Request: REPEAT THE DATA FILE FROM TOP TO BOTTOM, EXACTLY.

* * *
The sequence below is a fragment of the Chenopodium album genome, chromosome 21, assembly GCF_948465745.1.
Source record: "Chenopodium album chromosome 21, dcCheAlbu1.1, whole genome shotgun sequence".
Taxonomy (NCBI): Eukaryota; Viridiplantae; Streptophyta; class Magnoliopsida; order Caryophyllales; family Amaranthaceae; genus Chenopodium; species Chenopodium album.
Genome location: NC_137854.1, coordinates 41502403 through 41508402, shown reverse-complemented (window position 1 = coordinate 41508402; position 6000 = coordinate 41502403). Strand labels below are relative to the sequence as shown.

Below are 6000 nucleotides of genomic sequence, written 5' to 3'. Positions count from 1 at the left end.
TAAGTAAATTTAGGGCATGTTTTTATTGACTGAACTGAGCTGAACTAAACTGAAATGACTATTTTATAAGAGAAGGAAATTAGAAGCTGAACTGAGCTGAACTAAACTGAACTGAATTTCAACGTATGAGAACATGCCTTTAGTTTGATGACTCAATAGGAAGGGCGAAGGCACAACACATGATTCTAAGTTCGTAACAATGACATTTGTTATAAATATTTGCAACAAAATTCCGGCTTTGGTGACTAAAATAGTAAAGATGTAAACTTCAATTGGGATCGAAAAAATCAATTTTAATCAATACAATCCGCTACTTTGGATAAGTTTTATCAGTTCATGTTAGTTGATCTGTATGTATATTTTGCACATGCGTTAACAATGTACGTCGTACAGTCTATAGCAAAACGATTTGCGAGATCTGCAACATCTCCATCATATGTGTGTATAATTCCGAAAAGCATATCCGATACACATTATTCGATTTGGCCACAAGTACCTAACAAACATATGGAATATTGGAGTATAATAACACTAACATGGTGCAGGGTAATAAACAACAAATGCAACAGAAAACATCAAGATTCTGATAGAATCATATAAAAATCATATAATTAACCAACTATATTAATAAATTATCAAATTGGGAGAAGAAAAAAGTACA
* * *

The sequence below is a fragment of the Chenopodium album genome, chromosome 21, assembly GCF_948465745.1.
Source record: "Chenopodium album chromosome 21, dcCheAlbu1.1, whole genome shotgun sequence".
Taxonomy (NCBI): Eukaryota; Viridiplantae; Streptophyta; class Magnoliopsida; order Caryophyllales; family Amaranthaceae; genus Chenopodium; species Chenopodium album.
Genome location: NC_137854.1, coordinates 41502403 through 41508402, shown reverse-complemented (window position 1 = coordinate 41508402; position 6000 = coordinate 41502403). Strand labels below are relative to the sequence as shown.

Below are 6000 nucleotides of genomic sequence, written 5' to 3'. Positions count from 1 at the left end.
TAAGTAAATTTAGGGCATGTTTTTATTGACTGAACTGAGCTGAACTAAACTGAAATGACTATTTTATAAGAGAAGGAAATTAGAAGCTGAACTGAGCTGAACTAAACTGAACTGAATTTCAACGTATGAGAACATGCCTTTAGTTTGATGACTCAATAGGAAGGGCGAAGGCACAACACATGATTCTAAGTTCGTAACAATGACATTTGTTATAAATATTTGCAACAAAATTCCGGCTTTGGTGACTAAAATAGTAAAGATGTAAACTTCAATTGGGATCGAAAAAATCAATTTTAATCAATACAATCCGCTACTTTGGATAAGTTTTATCAGTTCATGTTAGTTGATCTGTATGTATATTTTGCACATGCGTTAACAATGTACGTCGTACAGTCTATAGCAAAACGATTTGCGAGATCTGCAACATCTCCATCATATGTGTGTATAATTCCGAAAAGCATATCCGATACACATTATTCGATTTGGCCACAAGTACCTAACAAACATATGGAATATTGGAGTATAATAACACTAACATGGTGCAGGGTAATAAACAACAAATGCAACAGAAAACATCAAGATTCTGATAGAATCATATAAAAATCATATAATTAACCAACTATATTAATAAATTATCAAATTGGGAGAAGAAAAAAGTACA